Does skin pigmentation of migrants affect their health?

Researchers propose than when persons with darker skin migrate to places with less intense sunlight, they suffer health effects and have higher mortality.

The abstract:

We argue that migration during the last 500 years induced differences in contemporary health outcomes. The theory behind our analysis builds on three physiological facts. First, vitamin D deficiency is directly associated with higher risk of all-cause mortality. Second, the ability of humans to synthesize vitamin D from sunlight (UV-R) declines with skin pigmentation. Third, skin pigmentation is the result of an evolutionary compromise between higher risk of vitamin D deficiency and lower risk of skin cancer. When individuals from high UV-R regions migrate to low UV-R regions, the risk of vitamin D deficiency rises markedly. We develop a measure that allows us to empirically explore the aggregate health consequences of such migration in a long historical perspective. We find that the potential risk of vitamin D deficiency induced by migration during the last half millennium is a robust predictor of present-day aggregate health indicators.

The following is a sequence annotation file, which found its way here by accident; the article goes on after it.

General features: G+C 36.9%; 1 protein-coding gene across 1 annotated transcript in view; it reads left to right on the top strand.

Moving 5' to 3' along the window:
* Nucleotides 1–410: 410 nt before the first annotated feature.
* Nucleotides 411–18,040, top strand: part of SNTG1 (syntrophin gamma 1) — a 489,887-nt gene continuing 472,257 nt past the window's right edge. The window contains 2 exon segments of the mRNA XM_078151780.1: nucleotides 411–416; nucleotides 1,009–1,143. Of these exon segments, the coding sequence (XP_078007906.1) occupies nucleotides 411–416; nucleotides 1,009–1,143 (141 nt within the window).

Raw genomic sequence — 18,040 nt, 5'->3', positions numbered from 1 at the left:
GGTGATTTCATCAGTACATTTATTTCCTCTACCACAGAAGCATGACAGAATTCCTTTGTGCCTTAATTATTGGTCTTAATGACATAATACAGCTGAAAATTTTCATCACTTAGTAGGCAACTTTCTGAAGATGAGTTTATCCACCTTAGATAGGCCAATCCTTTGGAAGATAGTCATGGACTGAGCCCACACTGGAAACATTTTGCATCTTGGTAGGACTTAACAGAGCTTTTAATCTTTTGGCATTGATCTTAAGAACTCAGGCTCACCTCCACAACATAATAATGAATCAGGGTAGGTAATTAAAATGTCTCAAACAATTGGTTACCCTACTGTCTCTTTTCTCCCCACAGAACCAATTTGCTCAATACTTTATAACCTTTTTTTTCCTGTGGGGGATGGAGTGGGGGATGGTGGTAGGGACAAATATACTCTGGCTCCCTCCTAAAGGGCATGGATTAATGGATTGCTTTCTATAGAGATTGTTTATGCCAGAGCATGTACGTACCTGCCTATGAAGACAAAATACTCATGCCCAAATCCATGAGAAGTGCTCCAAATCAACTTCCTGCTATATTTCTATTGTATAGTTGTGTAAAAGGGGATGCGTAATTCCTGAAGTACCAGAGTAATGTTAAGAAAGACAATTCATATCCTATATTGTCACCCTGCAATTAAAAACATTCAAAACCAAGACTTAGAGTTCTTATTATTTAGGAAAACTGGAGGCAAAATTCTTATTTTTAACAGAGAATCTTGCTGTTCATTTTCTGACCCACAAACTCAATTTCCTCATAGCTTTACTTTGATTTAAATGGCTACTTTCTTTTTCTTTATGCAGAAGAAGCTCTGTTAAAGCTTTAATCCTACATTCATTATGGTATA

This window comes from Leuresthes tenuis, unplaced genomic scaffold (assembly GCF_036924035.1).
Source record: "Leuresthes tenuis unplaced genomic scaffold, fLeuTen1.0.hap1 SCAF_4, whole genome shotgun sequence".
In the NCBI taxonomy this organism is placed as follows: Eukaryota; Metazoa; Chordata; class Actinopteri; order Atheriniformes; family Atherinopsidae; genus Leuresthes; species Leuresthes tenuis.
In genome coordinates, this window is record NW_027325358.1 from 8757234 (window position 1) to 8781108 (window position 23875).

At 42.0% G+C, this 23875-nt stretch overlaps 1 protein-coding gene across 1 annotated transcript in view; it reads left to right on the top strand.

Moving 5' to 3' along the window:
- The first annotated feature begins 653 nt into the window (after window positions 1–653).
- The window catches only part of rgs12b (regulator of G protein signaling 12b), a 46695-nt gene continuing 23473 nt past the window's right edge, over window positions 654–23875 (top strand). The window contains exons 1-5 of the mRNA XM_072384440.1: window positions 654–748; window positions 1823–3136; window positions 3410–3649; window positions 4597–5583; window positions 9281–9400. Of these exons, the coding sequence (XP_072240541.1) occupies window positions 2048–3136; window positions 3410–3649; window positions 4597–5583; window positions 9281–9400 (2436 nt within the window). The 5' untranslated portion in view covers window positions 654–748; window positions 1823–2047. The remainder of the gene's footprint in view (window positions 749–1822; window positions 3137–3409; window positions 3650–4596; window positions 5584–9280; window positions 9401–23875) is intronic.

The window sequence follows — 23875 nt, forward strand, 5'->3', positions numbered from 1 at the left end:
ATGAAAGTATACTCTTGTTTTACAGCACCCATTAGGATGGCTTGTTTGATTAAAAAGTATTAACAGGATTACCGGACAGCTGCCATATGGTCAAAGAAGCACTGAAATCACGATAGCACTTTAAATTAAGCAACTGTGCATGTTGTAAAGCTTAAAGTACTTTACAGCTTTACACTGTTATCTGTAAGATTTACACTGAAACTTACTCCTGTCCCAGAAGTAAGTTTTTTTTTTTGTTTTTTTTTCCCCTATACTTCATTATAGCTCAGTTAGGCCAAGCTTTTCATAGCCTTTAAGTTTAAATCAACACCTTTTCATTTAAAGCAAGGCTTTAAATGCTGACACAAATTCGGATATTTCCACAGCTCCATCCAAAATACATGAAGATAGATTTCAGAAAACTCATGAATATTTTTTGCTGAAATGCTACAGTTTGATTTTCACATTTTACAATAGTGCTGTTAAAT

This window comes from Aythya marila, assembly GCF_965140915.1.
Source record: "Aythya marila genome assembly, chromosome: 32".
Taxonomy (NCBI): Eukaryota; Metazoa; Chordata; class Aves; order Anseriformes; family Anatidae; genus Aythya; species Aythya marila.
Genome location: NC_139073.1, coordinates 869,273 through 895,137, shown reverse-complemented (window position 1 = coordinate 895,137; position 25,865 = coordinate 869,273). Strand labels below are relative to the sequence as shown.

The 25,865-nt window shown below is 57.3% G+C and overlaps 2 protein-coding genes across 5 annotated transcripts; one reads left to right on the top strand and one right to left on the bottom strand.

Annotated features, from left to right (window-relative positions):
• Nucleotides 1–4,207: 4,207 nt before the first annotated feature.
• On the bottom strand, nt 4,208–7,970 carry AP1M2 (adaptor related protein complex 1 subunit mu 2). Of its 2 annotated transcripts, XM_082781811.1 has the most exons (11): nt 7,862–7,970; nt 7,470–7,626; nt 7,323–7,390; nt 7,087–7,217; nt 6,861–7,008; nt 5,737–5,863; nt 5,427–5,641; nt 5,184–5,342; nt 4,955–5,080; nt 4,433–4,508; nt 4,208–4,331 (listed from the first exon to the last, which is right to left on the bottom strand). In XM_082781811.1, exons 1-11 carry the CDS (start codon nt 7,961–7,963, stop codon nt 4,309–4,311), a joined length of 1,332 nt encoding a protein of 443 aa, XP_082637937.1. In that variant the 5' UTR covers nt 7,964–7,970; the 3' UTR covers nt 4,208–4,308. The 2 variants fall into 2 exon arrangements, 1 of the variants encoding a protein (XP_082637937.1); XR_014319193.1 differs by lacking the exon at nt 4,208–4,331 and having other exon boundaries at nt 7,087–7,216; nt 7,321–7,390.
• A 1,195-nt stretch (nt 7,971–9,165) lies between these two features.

Historical migration and contemporary health, by Thomas Barnebeck Andersen, Carl-Johan Dalgaard, Christian Volmer Skovsgaard, Pablo Selaya. Oxford Economic Papers, Volume 73, Issue 3, July 2021.

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